The Direct to Video Connoisseur

I'm a huge fan of action, horror, sci-fi, and comedy, especially of the Direct to Video variety. In this blog I review some of my favorites and not so favorites, and encourage people to comment and add to the discussion. If you click on an image, it will take you to that post's image page, which includes many more pics from the film and other goodies I couldn't fit in the actual review. For announcements and updates, don't forget to Follow us on Twitter and Like our Facebook page. If you're the director, producer, distributor, etc. of a low-budget feature length film and you'd like to send me a copy to review, you can contact me at dtvconnoisseur[at] I'd love to check out what you got.



Hi everyone, it's been a while since I checked the page, and I wanted to make a few announcements.

First and foremost, it appears a dubious site has claimed the old url, meaning any link in any review that goes to the old mattmovieguy url is corrupt. I'm in the process of trying to remove them all, but it's a lot! It's best not to click on any link without hovering over it first to make sure it doesn't have mattmovieguy in the url.

Second, it appears since my last trip to the blog, Photobucket has decided to charge for third party hosting, meaning none of my images are appearing anymore. That's simply an aesthetic issue, but still annoying.

Thank you all for your patience, and again, hopefully this will all be fixed soon.


Thursday, October 30, 2008

The Return of Doctor X (1939)


I figured in celebration of Halloween this week I'd take the opportunity to write a post for a film with my favorite actor in it: Humphrey Bogart. I first got wind of this during a documentary on Bogie I saw on Turner Classic Movies. He was none too pleased he had to do this movie, and went into Warner afterwards and demanded more money. I can't say I blame him.

The Return of Doctor X has Bogey as a pasty dude brought back to life by a hematologist. A newspaper reporter finds an actress dead. Then she's not. He asks his doctor friend, and he consults the hematologist. Turns out the guy is trying to resurrect people and use some kind of synthetic blood to sustain them. When that doesn't work for Bogey, he goes out and gets some of his own. Things go from bad to worse as Bogey finds more victims.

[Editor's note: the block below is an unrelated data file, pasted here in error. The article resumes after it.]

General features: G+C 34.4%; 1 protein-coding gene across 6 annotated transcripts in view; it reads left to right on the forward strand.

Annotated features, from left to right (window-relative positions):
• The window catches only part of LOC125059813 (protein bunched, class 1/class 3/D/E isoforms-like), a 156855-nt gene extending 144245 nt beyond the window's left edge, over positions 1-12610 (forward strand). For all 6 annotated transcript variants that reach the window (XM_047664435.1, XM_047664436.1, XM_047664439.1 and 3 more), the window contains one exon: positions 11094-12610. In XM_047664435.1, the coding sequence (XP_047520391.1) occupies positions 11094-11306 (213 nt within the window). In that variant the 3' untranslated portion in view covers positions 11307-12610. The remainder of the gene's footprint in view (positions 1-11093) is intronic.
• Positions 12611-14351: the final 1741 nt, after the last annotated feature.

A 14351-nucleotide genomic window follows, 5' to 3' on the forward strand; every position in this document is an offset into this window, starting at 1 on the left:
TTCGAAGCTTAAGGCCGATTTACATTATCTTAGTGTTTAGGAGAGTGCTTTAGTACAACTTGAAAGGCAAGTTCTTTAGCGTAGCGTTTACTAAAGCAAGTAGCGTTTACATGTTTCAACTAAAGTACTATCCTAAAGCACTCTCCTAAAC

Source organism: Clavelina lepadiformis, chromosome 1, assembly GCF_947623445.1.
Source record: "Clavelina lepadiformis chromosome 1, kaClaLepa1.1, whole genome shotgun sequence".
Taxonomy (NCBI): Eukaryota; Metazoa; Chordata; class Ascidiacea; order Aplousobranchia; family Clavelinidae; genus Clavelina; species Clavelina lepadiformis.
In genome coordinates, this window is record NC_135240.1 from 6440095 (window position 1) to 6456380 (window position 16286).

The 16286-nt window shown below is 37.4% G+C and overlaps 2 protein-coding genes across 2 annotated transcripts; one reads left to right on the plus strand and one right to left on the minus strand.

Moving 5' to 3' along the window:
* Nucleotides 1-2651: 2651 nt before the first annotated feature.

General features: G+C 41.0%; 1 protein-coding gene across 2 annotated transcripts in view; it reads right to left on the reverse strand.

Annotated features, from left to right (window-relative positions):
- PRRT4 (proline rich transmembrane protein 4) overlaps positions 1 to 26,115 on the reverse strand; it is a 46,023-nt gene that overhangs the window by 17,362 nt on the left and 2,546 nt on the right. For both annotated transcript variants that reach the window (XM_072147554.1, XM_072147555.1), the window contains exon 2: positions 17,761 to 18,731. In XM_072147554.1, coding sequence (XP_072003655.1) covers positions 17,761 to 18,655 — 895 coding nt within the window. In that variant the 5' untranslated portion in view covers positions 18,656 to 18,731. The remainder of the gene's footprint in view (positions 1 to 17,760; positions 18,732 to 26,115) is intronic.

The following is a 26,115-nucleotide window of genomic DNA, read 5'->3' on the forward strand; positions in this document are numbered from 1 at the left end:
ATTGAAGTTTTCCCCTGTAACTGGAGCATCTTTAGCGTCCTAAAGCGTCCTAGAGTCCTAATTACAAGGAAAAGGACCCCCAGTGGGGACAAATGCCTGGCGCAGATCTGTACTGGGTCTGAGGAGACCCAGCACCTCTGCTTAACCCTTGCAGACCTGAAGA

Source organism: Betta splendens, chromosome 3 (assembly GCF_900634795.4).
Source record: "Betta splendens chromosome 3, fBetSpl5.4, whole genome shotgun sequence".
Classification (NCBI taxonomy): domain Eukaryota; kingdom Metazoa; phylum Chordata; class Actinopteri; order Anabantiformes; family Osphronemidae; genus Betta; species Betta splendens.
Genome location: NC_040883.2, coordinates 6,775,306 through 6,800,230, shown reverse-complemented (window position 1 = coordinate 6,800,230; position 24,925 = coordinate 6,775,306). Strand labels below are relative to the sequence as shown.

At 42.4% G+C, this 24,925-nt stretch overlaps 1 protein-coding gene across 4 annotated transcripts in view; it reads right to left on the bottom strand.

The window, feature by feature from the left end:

This movie's just over an hour long, which is the best part. It is what it is: a bad old horror film. A bad old horror film that just happens to have the greatest screen actor of all time in it. That's like finding a Dolph film with Daniel Day Lewis in it. I loved the clothing styles from that time, especially the doctor's outfits that look like something Gordon Ramsey would be sporting on one of his fifteen cooking shows. Still, you can get that from any number of good films from that time period. Really, if it was any longer than it is, the novelty of Bogie in a bad horror film would wear off.

I absolutely love the slang from that period. People always tell me they get a kick out of how I talk, and though I'm flattered, I think they need to see more bad movies. This one is pretty rife with it. Really fast speech, with things being "jake" or "kept on the level", guys "crackin' foxy" or dames with great "gams". It just doesn't get any better than that for me. I can't for the life of me figure out why we don't speak like that anymore. Was it the 60s? I guess no one wants to sound like their parents, but it's funny that I never hear people from my grandparents' generation interacting like the people in these films.


The newspaper boy in this is from Wichita, KS, and everyone he works with reminds him of that every waking minute. Makes me wish I was from Wichita. I've never actually been, but it sounds like a good time according to Wikipedia. Maybe I'll take a train out there sometime and document it in blog entitled "My Own Private Wichita: One Mainer's Search for the Midwest". That would make for interesting reading. Maybe.

Humphrey Bogart is my favorite actor. I know many of you rocking with me here at the DTVC are probably a little stunned to hear that. What about Dolph, or Seagal, or Van Damme? What about them? They're no Bogie baby. Everything about him just exudes this level of coolness that is so effortless. Even in Sabrina when he's taking Hepburn out on the boat playing "We Have No Bananas Today" it's hard not to feel like George Costanza hanging out with Dan Cortese. I'm still waiting for The African Queen to come out on DVD. It's amazing that this film did before the one movie where he won an Oscar.


The end of this film employs a classic bad guy mistake that I've seen over and over again, and it's amazing it was used as far back as 1939, and today film makers still use it. The baddie kidnaps the female lead, then doesn't cover his bases properly, and the female leads to his downfall. This time it's the old "I'll take the gag out because no one can hear you scream anyway" and she screams and the good guys in the area hear it, and swarm him. Now granted, Bogie kidnaps his victim using a taxi, so he's probably not the brightest villain, but I just never understood why these criminal masterminds don't cross their "I's" and dot their "T's" better.

To get this on DVD you need to buy it as part of an overall set. It might be worth it to rent just this film on Netflix like I did, but maybe the set has other films you've been looking for. I doubt it, but you never know.

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